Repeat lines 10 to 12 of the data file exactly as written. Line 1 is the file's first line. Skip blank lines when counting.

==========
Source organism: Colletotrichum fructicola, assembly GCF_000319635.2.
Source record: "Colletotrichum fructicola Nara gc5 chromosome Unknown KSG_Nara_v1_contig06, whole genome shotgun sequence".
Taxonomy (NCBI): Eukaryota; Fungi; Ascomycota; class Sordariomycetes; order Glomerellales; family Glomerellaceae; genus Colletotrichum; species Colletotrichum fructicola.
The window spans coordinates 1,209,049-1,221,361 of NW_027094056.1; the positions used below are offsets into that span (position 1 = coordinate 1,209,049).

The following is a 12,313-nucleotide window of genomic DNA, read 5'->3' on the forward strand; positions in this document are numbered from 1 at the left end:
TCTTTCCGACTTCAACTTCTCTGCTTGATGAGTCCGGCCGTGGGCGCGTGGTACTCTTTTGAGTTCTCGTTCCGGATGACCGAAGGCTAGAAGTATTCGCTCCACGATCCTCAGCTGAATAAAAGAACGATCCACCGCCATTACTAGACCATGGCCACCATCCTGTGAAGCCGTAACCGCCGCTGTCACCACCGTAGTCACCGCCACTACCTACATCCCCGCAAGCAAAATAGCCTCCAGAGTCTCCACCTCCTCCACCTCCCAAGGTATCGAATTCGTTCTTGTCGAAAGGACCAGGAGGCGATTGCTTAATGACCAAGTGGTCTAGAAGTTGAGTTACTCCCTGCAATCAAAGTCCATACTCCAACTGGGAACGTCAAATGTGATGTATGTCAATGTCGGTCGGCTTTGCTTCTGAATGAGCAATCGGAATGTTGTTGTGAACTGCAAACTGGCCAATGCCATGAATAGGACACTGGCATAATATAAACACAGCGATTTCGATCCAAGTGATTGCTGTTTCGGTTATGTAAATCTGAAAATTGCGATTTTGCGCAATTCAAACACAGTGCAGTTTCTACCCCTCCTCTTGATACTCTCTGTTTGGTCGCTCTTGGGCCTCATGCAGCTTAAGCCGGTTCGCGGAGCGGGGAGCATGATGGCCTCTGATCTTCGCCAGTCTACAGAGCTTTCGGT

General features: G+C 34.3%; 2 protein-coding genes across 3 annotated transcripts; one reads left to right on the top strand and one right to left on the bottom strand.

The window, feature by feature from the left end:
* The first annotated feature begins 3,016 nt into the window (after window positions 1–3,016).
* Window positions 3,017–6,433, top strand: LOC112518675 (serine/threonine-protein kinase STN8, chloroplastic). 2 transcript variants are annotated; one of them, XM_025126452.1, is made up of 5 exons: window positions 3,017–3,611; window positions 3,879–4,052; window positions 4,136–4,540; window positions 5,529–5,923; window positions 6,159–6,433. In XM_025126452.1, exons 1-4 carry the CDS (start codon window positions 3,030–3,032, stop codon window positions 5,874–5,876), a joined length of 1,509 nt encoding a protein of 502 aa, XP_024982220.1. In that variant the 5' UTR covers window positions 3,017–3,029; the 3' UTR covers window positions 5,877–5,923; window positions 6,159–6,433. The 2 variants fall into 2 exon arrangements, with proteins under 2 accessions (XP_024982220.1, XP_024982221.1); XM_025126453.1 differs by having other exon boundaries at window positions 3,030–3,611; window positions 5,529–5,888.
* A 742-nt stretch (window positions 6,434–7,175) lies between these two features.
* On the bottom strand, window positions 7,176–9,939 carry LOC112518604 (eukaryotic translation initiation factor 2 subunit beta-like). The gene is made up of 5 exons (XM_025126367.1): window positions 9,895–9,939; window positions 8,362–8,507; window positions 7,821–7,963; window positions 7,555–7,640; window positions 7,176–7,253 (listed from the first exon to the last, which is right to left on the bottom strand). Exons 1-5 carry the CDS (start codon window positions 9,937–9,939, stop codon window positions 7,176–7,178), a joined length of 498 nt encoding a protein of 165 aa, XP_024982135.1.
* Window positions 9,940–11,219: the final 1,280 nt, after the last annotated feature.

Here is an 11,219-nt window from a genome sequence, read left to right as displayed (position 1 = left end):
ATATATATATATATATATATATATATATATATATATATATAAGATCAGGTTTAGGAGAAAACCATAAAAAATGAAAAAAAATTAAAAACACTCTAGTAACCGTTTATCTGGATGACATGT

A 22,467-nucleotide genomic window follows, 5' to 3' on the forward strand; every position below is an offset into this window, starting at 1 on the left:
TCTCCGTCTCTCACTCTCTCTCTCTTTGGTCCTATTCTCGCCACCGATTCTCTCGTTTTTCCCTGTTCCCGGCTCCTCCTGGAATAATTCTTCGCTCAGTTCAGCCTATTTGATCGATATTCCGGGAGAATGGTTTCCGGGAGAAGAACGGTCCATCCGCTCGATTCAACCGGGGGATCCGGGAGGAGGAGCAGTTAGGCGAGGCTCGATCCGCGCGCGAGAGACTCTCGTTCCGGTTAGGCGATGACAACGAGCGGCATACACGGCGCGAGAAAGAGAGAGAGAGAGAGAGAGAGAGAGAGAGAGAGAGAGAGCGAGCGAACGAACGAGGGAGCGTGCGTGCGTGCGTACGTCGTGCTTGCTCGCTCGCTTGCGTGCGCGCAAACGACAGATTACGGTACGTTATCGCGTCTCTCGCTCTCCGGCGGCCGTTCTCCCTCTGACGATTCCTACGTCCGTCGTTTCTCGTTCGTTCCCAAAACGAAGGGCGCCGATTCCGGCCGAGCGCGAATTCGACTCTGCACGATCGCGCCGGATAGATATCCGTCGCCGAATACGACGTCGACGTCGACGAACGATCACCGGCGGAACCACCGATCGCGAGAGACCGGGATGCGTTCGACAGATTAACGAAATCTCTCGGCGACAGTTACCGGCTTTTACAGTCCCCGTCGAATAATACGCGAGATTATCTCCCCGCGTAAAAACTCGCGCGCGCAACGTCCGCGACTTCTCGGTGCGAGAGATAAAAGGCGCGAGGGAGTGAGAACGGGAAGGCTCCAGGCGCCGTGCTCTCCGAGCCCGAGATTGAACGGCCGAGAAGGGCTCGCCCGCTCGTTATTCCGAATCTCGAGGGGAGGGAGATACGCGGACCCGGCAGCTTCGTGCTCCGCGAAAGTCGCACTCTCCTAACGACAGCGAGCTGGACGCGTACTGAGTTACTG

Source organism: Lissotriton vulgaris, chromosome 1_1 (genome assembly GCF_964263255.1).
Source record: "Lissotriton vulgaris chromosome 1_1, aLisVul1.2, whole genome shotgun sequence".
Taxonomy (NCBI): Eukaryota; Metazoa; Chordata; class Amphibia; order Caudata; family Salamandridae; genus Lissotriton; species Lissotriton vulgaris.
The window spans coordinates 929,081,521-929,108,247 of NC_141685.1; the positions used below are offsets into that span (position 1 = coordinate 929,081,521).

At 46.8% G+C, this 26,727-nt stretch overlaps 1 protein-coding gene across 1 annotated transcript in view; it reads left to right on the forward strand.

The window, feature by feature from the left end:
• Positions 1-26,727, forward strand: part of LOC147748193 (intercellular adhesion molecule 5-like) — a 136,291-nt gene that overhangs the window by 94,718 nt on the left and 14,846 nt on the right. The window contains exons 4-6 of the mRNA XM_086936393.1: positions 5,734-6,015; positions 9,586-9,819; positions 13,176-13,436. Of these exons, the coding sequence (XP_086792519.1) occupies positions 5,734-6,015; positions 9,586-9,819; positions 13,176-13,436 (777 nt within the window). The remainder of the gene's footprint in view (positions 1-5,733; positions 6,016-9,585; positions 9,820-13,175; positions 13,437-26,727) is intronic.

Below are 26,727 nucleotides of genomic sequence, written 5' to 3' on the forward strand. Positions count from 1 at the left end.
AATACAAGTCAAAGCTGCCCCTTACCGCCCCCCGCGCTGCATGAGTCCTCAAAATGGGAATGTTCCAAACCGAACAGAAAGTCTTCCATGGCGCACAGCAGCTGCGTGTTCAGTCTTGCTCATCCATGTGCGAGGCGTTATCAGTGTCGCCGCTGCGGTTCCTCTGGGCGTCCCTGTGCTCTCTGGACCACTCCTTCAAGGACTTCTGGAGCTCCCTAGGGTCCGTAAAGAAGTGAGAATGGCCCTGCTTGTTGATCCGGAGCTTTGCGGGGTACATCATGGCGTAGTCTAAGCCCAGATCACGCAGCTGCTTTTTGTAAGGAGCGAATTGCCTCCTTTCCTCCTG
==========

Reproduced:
* Window positions 3,017–6,433, top strand: LOC112518675 (serine/threonine-protein kinase STN8, chloroplastic). 2 transcript variants are annotated; one of them, XM_025126452.1, is made up of 5 exons: window positions 3,017–3,611; window positions 3,879–4,052; window positions 4,136–4,540; window positions 5,529–5,923; window positions 6,159–6,433. In XM_025126452.1, exons 1-4 carry the CDS (start codon window positions 3,030–3,032, stop codon window positions 5,874–5,876), a joined length of 1,509 nt encoding a protein of 502 aa, XP_024982220.1. In that variant the 5' UTR covers window positions 3,017–3,029; the 3' UTR covers window positions 5,877–5,923; window positions 6,159–6,433. The 2 variants fall into 2 exon arrangements, with proteins under 2 accessions (XP_024982220.1, XP_024982221.1); XM_025126453.1 differs by having other exon boundaries at window positions 3,030–3,611; window positions 5,529–5,888.
* A 742-nt stretch (window positions 6,434–7,175) lies between these two features.
* On the bottom strand, window positions 7,176–9,939 carry LOC112518604 (eukaryotic translation initiation factor 2 subunit beta-like). The gene is made up of 5 exons (XM_025126367.1): window positions 9,895–9,939; window positions 8,362–8,507; window positions 7,821–7,963; window positions 7,555–7,640; window positions 7,176–7,253 (listed from the first exon to the last, which is right to left on the bottom strand). Exons 1-5 carry the CDS (start codon window positions 9,937–9,939, stop codon window positions 7,176–7,178), a joined length of 498 nt encoding a protein of 165 aa, XP_024982135.1.